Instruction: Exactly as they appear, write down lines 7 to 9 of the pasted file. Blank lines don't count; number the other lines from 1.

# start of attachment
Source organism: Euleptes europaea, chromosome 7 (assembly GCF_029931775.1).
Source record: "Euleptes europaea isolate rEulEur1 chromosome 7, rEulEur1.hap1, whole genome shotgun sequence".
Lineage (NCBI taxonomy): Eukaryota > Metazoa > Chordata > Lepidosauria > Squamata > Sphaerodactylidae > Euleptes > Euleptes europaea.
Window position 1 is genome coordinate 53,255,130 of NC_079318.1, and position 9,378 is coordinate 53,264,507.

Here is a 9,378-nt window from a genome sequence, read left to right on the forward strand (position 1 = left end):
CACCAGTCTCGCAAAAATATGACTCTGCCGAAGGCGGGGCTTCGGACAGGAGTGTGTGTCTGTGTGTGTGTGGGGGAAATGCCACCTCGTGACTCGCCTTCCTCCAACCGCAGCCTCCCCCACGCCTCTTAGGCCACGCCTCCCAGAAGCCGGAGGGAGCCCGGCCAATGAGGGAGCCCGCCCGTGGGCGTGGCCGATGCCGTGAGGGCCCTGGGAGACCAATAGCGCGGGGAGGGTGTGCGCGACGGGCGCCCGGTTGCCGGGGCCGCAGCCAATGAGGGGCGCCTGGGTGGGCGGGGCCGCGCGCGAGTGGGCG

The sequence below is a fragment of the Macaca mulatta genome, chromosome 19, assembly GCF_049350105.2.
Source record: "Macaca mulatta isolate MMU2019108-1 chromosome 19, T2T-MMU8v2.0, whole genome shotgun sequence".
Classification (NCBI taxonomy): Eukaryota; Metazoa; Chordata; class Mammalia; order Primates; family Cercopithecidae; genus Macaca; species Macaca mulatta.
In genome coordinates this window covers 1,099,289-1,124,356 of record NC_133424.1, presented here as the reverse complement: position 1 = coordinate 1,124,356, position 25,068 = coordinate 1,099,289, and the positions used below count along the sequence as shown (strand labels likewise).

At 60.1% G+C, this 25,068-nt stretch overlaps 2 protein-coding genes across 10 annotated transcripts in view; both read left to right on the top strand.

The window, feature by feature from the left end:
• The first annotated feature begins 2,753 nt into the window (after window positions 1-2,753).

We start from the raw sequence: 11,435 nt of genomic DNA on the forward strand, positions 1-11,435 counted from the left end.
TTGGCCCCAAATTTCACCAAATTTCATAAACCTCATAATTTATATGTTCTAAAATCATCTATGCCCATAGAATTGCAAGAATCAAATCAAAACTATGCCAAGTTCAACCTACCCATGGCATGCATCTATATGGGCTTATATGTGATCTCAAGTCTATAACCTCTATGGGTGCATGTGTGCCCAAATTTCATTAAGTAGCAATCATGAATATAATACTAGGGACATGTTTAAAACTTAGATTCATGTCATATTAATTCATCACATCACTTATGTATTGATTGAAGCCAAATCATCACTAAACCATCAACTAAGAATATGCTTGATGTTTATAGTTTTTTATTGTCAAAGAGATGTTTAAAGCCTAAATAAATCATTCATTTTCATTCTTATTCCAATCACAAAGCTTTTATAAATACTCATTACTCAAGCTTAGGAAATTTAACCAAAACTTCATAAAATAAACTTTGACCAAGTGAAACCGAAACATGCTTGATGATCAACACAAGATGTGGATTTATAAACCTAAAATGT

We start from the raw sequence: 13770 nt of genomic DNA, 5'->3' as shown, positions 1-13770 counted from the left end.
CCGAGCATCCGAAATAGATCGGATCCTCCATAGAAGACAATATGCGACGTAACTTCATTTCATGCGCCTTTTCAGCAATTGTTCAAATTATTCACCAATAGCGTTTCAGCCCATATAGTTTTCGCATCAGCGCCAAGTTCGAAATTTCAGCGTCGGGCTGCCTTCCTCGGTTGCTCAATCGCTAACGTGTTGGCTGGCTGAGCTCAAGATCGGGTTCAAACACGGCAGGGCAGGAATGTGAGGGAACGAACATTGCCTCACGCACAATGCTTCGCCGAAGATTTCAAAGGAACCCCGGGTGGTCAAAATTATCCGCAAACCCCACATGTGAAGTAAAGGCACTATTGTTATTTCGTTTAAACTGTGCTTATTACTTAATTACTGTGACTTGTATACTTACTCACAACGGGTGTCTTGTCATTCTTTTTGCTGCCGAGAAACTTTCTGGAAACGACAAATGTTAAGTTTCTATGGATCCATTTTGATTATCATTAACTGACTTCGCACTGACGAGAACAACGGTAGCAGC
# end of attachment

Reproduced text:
The sequence below is a fragment of the Macaca mulatta genome, chromosome 19, assembly GCF_049350105.2.
Source record: "Macaca mulatta isolate MMU2019108-1 chromosome 19, T2T-MMU8v2.0, whole genome shotgun sequence".
Classification (NCBI taxonomy): Eukaryota; Metazoa; Chordata; class Mammalia; order Primates; family Cercopithecidae; genus Macaca; species Macaca mulatta.